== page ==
CPGB-ML Congress discusses proletarian culture

Address by Central Committee member Paul Cannon to Congress 2018: resolution on proletarian culture

I move this motion [see below] and ask Congress to take this opportunity to consider the harmful effects modern bourgeois culture is having on the class struggle and the threat it poses to continued human progress.

All of us here are realists and we know that our ability to influence the main trend in the arts is extremely limited for the moment. Having said that, our cultural pieces in Proletarian play an important role in expressing our opinions on this question, not only for the widest possible external audience, but also, crucially, for our own comrades.

None of us can be immune from the polluting effect of bourgeois literature and art, which subverts the natural instincts of people towards mutual aid and brotherly love, and in their place introduces the virulent germs of individualism, envy and greed. The obsession with the history of Kings and Queens which was overcome in art and culture for a large part in the 20th century (thanks to the Soviet Union and widespread influence of socialist ideas) has returned with a vengeance. These subjects now dominate drama, documentaries and books, and lurch from the semi-historical to the outright ludicrous. Television series depicting the sexed up struggles of kings and queens, their murderous intrigues and ‘human’ back stories pass for historical dramas, and for those who find such shows a little dull, the same stories are retold replete with wizards, dragons and midgets, all of whom at some point either have to have gratuitous sex with one another or commit murderous outrages in a glorified phantasmagorical medieval world. This buffoonery now runs for hundreds of episodes, each one as dull as the last, whilst millions are spent on the accompanying billboards of semi-nude, blood-soaked ‘actors’ surrounded by pseudo-gothic imagery replete with inane slogans such as ‘all men must die’, ‘iron from ice’, ‘fight for the crown’ and the one which offers viewers most hope ‘the end begins’.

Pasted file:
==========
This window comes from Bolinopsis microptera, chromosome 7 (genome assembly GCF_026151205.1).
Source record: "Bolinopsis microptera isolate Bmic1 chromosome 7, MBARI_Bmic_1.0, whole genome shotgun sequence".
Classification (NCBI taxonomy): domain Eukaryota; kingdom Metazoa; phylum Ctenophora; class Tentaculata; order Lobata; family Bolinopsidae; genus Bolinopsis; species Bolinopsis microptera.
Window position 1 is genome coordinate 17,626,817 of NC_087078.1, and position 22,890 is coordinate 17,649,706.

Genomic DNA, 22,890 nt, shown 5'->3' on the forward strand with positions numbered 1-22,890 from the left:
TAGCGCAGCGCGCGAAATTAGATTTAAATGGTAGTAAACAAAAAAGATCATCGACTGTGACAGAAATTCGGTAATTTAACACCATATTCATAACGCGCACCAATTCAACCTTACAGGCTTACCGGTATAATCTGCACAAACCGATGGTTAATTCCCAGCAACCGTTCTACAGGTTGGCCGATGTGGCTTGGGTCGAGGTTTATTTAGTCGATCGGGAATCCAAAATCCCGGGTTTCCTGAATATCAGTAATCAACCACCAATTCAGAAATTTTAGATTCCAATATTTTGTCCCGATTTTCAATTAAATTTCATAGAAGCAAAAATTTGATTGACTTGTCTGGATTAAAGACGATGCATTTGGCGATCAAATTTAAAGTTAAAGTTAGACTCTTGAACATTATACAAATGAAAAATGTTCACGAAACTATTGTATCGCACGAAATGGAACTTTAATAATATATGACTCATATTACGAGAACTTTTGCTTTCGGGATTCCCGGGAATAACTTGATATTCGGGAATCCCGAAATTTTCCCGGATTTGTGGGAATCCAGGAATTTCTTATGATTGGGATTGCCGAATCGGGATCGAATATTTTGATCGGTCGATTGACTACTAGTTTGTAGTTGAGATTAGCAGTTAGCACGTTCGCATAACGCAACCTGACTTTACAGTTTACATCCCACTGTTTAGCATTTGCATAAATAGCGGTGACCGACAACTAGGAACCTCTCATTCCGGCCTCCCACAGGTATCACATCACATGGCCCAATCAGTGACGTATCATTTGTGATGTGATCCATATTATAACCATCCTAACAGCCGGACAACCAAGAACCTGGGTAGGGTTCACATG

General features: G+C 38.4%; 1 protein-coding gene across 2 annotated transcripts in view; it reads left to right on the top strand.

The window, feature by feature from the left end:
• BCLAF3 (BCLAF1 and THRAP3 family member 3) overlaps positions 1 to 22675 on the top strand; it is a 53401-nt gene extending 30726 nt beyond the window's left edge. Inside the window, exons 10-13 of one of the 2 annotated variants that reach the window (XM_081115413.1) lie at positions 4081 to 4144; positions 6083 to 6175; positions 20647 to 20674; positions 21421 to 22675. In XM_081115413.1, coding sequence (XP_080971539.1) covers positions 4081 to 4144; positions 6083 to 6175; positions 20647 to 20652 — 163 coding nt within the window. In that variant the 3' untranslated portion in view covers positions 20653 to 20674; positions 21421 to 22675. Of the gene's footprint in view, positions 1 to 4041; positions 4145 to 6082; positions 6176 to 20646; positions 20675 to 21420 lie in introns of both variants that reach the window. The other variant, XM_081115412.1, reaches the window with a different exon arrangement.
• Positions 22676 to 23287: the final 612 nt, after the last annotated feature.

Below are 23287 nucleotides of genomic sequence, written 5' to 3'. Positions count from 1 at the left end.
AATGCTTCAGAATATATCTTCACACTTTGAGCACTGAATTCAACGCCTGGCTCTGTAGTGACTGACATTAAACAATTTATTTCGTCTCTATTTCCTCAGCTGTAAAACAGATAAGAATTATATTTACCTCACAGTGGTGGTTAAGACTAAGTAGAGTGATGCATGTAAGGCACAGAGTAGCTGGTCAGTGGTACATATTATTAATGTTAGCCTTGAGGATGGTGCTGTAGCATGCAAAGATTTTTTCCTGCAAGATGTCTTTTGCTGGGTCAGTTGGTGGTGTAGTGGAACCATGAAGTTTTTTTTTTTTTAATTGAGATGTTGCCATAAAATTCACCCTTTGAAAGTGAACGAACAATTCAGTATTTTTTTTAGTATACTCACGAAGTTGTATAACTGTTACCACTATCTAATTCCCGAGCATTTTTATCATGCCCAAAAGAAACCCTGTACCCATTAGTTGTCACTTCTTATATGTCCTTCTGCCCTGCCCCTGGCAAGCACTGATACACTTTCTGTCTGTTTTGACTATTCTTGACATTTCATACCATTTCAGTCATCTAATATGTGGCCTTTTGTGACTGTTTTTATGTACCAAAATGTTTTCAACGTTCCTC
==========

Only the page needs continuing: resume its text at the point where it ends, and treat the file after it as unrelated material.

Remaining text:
The harmful messages conveyed through anti-social and anti-working class literature, music, television and advertising of all types is reinforced by the social acceptance of various channels of self-delusion; not least addiction to social media, computer gaming and general escapism of all sorts. These saturate our environment to the extent that we are in danger of suffocation. And suffocation is the fate that catches up with many young people today who see no class struggle.

Communists must remind ourselves of the clean fresh air of proletarian culture, especially that which blew through the former USSR and which, to a modest extent, can be felt in our party study classes and branch work today. Party work, proletarian culture, these are defences against the awful assault on so many minds and wills which are broken by capitalism, so many young lives ruined by depression, anxiety and a host of mental health problems which are symptoms of a sick society and depraved bourgeois culture which has nothing left to offer than escapism and delusion.

Speaking to the 3rd All Russian Congress of the Komsomol in 1920, Lenin said that,

Proletarian culture is not something dreamed up out of nowhere; nor is it the invention of people who call themselves specialists in proletarian culture. That is all complete nonsense. Proletarian culture must emerge from the steady development of those reserves of experience which humanity has built up under the yoke of capitalism.

To this day Trotskyites and misleaders of the working class seek to hide the significance of Soviet cultural achievements from new generations of socialists. Writing in the Guardian in March 2017 Tariq Ali sneers:

The classicism that was so deeply rooted in Lenin acted as a bulwark to seal him from the exciting new developments in art and literature that had both preceded and accompanied the revolution. Lenin found it difficult to make any accommodations to modernism in Russia or elsewhere. The work of the artistic avant garde – Mayakovsky and the constructivists – was not to his taste.

“In vain did the poets and artists tell him that they, too, loved Pushkin and Lermontov, but that they were also revolutionaries, challenging old art forms and producing something very different and new that was more in keeping with Bolshevism and the age of revolution. He simply would not budge. They could write and paint whatever they wanted, but why should he be forced to appreciate it?